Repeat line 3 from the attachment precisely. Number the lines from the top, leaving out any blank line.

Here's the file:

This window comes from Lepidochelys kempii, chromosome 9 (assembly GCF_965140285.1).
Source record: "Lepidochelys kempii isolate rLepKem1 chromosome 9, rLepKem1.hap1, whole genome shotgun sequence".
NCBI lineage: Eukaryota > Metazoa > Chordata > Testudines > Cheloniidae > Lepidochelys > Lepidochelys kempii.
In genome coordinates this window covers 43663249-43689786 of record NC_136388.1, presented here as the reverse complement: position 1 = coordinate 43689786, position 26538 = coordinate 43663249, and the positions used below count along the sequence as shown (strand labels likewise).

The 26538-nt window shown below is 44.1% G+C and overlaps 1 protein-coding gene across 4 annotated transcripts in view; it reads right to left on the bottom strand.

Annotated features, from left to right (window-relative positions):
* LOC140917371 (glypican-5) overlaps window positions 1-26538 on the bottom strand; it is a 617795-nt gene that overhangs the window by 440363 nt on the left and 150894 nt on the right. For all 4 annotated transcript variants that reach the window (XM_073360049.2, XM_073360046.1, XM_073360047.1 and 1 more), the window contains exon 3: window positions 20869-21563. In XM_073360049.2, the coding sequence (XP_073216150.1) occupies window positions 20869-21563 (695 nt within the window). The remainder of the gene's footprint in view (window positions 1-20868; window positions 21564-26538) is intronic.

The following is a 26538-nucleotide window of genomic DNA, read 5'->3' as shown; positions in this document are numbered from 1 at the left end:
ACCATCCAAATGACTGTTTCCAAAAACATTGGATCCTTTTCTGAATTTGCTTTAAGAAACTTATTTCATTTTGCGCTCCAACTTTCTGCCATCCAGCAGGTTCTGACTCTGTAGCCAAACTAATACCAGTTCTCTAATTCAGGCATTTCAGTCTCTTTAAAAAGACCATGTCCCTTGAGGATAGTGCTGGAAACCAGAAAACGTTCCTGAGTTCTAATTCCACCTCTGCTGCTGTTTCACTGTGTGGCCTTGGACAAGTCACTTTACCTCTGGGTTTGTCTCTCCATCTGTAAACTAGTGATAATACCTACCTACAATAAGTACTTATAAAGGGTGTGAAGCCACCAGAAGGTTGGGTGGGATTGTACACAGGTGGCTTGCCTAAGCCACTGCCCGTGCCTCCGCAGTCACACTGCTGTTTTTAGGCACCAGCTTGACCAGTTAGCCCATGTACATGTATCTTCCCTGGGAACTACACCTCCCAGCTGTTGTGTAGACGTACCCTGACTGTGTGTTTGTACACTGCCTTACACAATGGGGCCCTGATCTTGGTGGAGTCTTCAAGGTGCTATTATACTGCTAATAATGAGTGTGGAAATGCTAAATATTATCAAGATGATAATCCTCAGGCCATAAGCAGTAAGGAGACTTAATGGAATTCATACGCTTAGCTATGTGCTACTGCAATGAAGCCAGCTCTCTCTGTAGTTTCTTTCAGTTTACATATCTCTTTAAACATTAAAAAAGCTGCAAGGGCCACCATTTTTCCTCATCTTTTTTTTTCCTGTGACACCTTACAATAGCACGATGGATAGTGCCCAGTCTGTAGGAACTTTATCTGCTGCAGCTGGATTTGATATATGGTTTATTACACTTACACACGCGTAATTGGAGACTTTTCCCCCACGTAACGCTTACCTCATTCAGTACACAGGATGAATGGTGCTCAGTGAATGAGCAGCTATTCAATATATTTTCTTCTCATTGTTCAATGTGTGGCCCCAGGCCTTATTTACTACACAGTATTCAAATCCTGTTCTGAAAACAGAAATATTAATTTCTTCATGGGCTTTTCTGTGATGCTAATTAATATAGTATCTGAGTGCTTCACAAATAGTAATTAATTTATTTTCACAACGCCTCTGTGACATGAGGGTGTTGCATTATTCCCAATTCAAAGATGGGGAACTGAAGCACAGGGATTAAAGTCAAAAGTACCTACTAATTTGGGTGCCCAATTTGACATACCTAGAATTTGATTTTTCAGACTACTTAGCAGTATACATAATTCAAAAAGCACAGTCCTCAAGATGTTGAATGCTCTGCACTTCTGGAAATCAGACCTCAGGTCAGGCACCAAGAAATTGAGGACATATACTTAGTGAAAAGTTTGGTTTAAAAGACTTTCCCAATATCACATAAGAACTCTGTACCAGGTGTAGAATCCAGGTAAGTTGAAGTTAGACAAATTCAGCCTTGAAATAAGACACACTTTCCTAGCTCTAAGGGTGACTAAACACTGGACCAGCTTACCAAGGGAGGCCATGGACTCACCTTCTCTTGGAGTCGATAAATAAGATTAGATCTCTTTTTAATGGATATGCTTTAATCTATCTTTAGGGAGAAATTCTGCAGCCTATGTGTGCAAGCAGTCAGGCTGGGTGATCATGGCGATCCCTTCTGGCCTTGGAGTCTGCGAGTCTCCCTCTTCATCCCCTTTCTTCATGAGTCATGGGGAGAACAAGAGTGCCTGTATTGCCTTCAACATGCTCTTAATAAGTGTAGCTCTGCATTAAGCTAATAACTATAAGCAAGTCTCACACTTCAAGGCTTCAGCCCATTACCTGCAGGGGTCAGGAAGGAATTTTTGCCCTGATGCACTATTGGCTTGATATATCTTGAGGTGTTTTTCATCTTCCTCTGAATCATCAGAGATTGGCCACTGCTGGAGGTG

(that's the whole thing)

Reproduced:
NCBI lineage: Eukaryota > Metazoa > Chordata > Testudines > Cheloniidae > Lepidochelys > Lepidochelys kempii.